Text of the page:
Helm, who led a 11-piece band complete with horn section, opened with "Ophelia" and played a number of Band classics ("The Shape I'm In," "It Makes No Difference") as well as Leadbelly's "Bourgeois Blues," Dylan's "Blind Willie McTell," and some New Orleans number led by the pianist playing in a Professor Longhair/ James Booker style.

He's still suffering some of the effects of throat cancer, so the Arkansas-born Helm sang only a few the songs. Even in the old days of the Band,  of course, Helm was one of several singers, and only the leader of the group in a symbolic sense, since he was the only American in this group dedicated to reviving lost strains of American music. And the group, which was built out of the Midnight Rambles held at his Woodstock farm, featured several good singers, with fiddler/guitarist Larry Campbell often taking the lead.

The big surprise for me was Steve Earle. I've always respected the gruff troubadour's songwriting genius and politicized anger -- it's hard to disagree with his anti-corporate point of view in these troubled times -- but found him sometimes too harsh for my taste. Last night he played on only a few songs -- including a stirring number from a recent Helm record and the Stones classic "Sweet Virginia" -- and he was biting and gracious in equal measure: I'll see the dude again anytime.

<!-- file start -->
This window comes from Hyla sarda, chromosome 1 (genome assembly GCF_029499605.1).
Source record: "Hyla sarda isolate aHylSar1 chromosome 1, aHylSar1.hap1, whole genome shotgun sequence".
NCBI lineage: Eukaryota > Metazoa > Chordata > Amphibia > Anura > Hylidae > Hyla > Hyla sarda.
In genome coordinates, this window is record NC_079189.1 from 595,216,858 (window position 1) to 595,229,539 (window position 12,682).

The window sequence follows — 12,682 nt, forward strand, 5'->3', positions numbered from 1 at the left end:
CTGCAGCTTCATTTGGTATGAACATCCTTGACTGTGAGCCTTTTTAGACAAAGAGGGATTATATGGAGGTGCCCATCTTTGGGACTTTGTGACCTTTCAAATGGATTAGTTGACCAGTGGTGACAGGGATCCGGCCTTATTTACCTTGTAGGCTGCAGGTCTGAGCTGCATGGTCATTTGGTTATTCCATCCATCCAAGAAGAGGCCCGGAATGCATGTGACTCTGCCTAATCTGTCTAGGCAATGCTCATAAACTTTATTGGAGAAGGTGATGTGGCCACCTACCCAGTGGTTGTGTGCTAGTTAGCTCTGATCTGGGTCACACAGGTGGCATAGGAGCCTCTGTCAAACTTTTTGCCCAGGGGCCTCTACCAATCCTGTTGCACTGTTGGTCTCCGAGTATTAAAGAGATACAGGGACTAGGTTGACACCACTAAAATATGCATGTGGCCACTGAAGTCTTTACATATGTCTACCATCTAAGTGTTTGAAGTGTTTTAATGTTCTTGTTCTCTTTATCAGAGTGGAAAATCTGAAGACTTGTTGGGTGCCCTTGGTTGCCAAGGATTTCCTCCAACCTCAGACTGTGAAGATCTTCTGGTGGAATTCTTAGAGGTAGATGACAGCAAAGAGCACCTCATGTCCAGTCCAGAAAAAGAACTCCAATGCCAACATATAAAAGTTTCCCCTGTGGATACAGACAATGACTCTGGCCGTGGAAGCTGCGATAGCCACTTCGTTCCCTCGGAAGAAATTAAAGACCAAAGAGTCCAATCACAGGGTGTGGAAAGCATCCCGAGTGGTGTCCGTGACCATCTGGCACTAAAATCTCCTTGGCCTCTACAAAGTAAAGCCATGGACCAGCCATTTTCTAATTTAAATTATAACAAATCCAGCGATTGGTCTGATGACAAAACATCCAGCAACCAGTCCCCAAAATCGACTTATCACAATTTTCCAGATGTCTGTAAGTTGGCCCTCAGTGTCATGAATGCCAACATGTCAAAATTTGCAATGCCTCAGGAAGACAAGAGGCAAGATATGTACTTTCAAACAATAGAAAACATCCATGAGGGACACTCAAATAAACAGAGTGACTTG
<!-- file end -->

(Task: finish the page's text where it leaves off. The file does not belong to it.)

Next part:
The encore brought Earle back, as well as -- you guessed it -- Harry Dean Stanton, to perform big, moving versions of "The Weight" and "I Shall Be Released." Punk and post-punk bands made fun of this sort of thing, but rarely has it seemed more justified.

Jenny Lewis, best known for her leadership of Rilo Kiley, warmed up for Helm after an opening spot for Jim Bianco (which I missed.) Lewis was better than expected, performing in front of a 7-piece band with a combination of sultriness and indie diffidence almost shading into hostility. Her new song, "Just One of the Boys," was among the best, and her band closed with a lovely a capella song that made a perfect final note before Helm's appearance.